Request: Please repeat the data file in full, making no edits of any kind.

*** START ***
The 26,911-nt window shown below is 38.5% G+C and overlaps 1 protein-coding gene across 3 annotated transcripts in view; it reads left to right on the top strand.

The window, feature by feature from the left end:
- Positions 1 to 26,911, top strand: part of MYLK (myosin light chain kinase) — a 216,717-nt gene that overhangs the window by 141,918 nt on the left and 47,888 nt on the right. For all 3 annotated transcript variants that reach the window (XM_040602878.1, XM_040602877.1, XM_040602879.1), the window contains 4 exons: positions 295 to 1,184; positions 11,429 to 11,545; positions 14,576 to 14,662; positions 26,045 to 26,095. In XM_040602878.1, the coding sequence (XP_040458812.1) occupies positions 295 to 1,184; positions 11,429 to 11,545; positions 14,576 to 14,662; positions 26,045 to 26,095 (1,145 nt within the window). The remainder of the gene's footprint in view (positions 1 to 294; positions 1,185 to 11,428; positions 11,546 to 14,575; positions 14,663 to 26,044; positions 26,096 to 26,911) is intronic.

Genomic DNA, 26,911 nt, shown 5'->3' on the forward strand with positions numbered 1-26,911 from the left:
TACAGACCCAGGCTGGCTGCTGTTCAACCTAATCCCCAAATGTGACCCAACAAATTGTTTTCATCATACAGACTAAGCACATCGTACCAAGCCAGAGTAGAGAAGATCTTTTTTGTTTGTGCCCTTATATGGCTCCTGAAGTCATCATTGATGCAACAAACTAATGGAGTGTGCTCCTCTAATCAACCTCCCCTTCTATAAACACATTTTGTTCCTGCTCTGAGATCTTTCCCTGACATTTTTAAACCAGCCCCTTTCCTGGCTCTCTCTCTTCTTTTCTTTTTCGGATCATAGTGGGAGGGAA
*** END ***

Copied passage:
The 26,911-nt window shown below is 38.5% G+C and overlaps 1 protein-coding gene across 3 annotated transcripts in view; it reads left to right on the top strand.

The window, feature by feature from the left end:
- Positions 1 to 26,911, top strand: part of MYLK (myosin light chain kinase) — a 216,717-nt gene that overhangs the window by 141,918 nt on the left and 47,888 nt on the right. For all 3 annotated transcript variants that reach the window (XM_040602878.1, XM_040602877.1, XM_040602879.1), the window contains 4 exons: positions 295 to 1,184; positions 11,429 to 11,545; positions 14,576 to 14,662; positions 26,045 to 26,095. In XM_040602878.1, the coding sequence (XP_040458812.1) occupies positions 295 to 1,184; positions 11,429 to 11,545; positions 14,576 to 14,662; positions 26,045 to 26,095 (1,145 nt within the window). The remainder of the gene's footprint in view (positions 1 to 294; positions 1,185 to 11,428; positions 11,546 to 14,575; positions 14,663 to 26,044; positions 26,096 to 26,911) is intronic.

Genomic DNA, 26,911 nt, shown 5'->3' on the forward strand with positions numbered 1-26,911 from the left:
TACAGACCCAGGCTGGCTGCTGTTCAACCTAATCCCCAAATGTGACCCAACAAATTGTTTTCATCATACAGACTAAGCACATCGTACCAAGCCAGAGTAGAGAAGATCTTTTTTGTTTGTGCCCTTATATGGCTCCTGAAGTCATCATTGATGCAACAAACTAATGGAGTGTGCTCCTCTAATCAACCTCCCCTTCTATAAACACATTTTGTTCCTGCTCTGAGATCTTTCCCTGACATTTTTAAACCAGCCCCTTTCCTGGCTCTCTCTCTTCTTTTCTTTTTCGGATCATAGTGGGAGGGAA